According to new research from the Max Planck Institute for Evolutionary Anthropology (MPI-EVA) in Germany and the Karolinska Institute in Sweden, the same genetic variant that increases the risk of developing the severe form of Covid-19 reduces the likelihood by 27%. Infection with HIV – according to a Galileo Journal article. Hugo Seiberg, a researcher at Karolinska Institutet and MPI-EVA, and Svante Pääbo, also at MPI-EVA, discovered in the second half of 2020 that several people inherited the key genetic factor for Covid-19 from Neanderthals. According to Galileo Magazine, the pair studied this variant based on a sample of ancient human DNA in the first half of 2021 and discovered that its frequency had increased dramatically since the last Ice Age.
The gene mutation in question has become very common, and it may have been beneficial in the past.”(…) I started to wonder if it could really be useful for something, like providing protection against another infectious disease,” Hugo Seiberg said in the report.Also see: First HIV patients receive experimental vaccineThis genetic risk factor, however, is located on chromosome 3 in a region that contains multiple genes encoding immune system receptors. CCR5, one of these receptors, is used by HIV to infect white blood cells.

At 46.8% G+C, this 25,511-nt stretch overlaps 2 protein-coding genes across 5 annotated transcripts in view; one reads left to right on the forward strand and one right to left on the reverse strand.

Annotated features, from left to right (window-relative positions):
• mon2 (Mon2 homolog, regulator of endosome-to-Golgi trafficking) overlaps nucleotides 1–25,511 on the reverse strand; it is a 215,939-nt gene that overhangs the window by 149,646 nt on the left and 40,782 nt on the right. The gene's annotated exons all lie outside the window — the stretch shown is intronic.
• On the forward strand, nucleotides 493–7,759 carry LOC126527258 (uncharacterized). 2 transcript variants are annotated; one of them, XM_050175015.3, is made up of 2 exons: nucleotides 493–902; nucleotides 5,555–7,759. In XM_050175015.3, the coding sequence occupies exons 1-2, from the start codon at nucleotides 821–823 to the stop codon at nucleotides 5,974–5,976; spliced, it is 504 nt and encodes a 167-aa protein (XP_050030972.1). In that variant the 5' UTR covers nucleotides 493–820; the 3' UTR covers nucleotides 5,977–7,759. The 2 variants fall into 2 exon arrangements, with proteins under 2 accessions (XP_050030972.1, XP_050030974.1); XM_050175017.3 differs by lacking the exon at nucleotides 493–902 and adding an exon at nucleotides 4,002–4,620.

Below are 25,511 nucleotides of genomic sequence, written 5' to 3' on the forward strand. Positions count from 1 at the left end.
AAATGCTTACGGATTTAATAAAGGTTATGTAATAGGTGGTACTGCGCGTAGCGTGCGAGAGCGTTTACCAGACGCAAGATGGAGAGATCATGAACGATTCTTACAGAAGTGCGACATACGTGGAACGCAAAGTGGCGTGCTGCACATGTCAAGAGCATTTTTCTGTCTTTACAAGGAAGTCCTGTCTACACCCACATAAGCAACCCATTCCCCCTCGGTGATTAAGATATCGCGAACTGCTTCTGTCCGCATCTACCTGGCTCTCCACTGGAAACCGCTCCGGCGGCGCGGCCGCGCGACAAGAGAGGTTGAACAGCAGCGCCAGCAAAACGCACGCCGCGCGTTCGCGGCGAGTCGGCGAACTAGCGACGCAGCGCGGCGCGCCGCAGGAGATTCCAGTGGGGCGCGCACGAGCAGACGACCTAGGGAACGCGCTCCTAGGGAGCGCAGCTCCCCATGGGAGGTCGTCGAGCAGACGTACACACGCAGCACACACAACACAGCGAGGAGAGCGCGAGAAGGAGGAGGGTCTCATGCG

Zberg discovered that people who have the Covid-19 risk factor have fewer CCR5 receptors. As a result, the academic decided to look into whether these people were less likely to contract HIV.The researcher discovered that carriers of the SARS-CoV-2 risk variant had a 27 percent lower risk of HIV infection by analysing patient data from three biobanks (FinnGen, UK Biobank, and Michigan Genomic Initiative).”This demonstrates how a genetic variant can be both good and bad news: bad news if a person gets Covid-19, but good news because it protects against HIV infection,” Zyberg explained.Furthermore, given that AIDS only emerged in the twentieth century, the researcher states, “We now know that this type of risk for SARS-CoV-2 provides HIV protection.” However, it could have served as a preventative measure against another disease.” It became more common after the last Ice Age.”